Tuesday, April 30, 2013

Poetry Tree Tradition Marks Arrival of Spring

You can always tell when spring has arrived. Green grass. Singing birds. Bare feet. And the Poetry Tree.

Every spring, the weeping cherry tree between the corner of Main Hall and the Sundial sprouts green leaves, pink blossoms and verse. Students and faculty use ribbon to hang copies of their original and favorite poems to the tree’s branches.

Jim Peterson, an accomplished poet, playwright, novelist, and Randolph English professor, likes the tradition. “Poems and creativity are as organic to our lives as leaves are to trees. The impulse to shape our thoughts and feelings into a written form that can be shared is one that many people have, and the poetry tree provides them with a non-academic, non-threatening way to do it. And besides, it's just fun.”

Like the origin of many campus traditions, the history of the poetry tree is a bit mysterious.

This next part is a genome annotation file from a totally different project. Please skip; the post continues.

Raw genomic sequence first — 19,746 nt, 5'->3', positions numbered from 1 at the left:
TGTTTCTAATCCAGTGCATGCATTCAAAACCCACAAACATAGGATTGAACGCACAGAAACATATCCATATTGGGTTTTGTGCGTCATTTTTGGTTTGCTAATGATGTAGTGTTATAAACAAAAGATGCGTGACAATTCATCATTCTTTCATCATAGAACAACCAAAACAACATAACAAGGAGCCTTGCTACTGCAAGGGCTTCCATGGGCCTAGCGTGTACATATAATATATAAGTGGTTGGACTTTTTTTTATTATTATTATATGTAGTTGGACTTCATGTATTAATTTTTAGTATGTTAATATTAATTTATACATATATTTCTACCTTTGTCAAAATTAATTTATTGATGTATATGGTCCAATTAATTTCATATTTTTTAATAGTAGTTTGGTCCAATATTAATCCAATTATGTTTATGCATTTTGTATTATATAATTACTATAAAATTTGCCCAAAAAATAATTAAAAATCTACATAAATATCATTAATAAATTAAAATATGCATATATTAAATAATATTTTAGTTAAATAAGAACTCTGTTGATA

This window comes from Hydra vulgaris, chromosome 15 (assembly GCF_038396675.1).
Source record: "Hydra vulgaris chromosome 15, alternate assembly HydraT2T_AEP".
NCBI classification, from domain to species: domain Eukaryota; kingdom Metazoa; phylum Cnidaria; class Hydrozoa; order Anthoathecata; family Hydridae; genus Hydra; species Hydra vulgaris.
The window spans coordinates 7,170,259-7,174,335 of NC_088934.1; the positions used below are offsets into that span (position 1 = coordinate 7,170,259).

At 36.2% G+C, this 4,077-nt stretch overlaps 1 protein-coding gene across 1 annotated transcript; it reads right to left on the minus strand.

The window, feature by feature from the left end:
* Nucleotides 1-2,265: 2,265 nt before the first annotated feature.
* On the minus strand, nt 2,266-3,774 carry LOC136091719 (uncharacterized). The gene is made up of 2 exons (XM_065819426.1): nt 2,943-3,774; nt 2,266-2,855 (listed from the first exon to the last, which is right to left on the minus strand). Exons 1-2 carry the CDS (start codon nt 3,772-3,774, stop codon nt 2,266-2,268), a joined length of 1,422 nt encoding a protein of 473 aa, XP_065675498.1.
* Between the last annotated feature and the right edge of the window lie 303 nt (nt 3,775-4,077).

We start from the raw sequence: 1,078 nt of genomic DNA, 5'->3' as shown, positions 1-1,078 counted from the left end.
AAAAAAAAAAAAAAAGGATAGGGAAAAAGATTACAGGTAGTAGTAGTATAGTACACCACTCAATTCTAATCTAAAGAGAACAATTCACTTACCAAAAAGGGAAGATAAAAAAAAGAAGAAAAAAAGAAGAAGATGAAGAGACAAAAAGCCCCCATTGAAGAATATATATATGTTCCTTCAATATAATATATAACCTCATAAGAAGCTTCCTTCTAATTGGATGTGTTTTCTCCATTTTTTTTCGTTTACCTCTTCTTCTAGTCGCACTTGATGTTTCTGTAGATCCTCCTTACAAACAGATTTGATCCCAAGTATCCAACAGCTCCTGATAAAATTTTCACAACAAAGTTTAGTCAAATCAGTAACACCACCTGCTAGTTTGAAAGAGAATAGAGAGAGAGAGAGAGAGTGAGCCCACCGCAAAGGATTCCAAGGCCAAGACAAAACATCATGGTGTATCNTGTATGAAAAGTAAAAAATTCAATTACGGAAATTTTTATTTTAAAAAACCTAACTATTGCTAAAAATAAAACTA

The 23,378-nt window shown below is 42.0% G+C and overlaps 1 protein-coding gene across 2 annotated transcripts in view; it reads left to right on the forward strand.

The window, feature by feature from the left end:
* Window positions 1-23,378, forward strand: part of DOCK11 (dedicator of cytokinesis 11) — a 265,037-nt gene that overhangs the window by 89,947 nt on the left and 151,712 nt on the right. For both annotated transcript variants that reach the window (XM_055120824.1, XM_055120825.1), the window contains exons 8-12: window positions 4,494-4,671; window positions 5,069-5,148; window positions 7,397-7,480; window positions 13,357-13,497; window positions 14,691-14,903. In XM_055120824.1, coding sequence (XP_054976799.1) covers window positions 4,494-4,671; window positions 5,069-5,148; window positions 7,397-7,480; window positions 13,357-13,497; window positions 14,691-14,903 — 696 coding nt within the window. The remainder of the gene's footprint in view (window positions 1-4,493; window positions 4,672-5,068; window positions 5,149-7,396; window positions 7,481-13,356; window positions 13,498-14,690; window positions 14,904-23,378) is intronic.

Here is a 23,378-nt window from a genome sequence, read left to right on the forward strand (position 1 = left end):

Retired professor Mary Brewer Guthrow ‘65 places it back as far as the 1960s. “My best memory is that my professor, Margaret Raynal, hung the ‘Loveliest of Trees’ by A.E. Housman out there every year and then other poems from other poem-hangers appeared.” 

Like spring blossoms, however, the beauty is short lived. When the rains came this year, the ink ran, obscuring the words. If you look closely, though, you can still make out a phrase on one stained parchment... “Vita Abundantior.”

Friday, April 26, 2013

2013 Heritage Tree is historic cedar at Randolph College

A large tree that has graced front campus more more than 100 years was honored as Lynchburg’s Heritage Tree of 2013 today.

The award was announced in an Arbor Day ceremony at Lynchburg’s Sandusky Middle School. Mark Gilbert, Randolph’s grounds supervisor, accepted the award on behalf of the College.

Marge Denham speaks about the deodar cedar tree at Randolph College,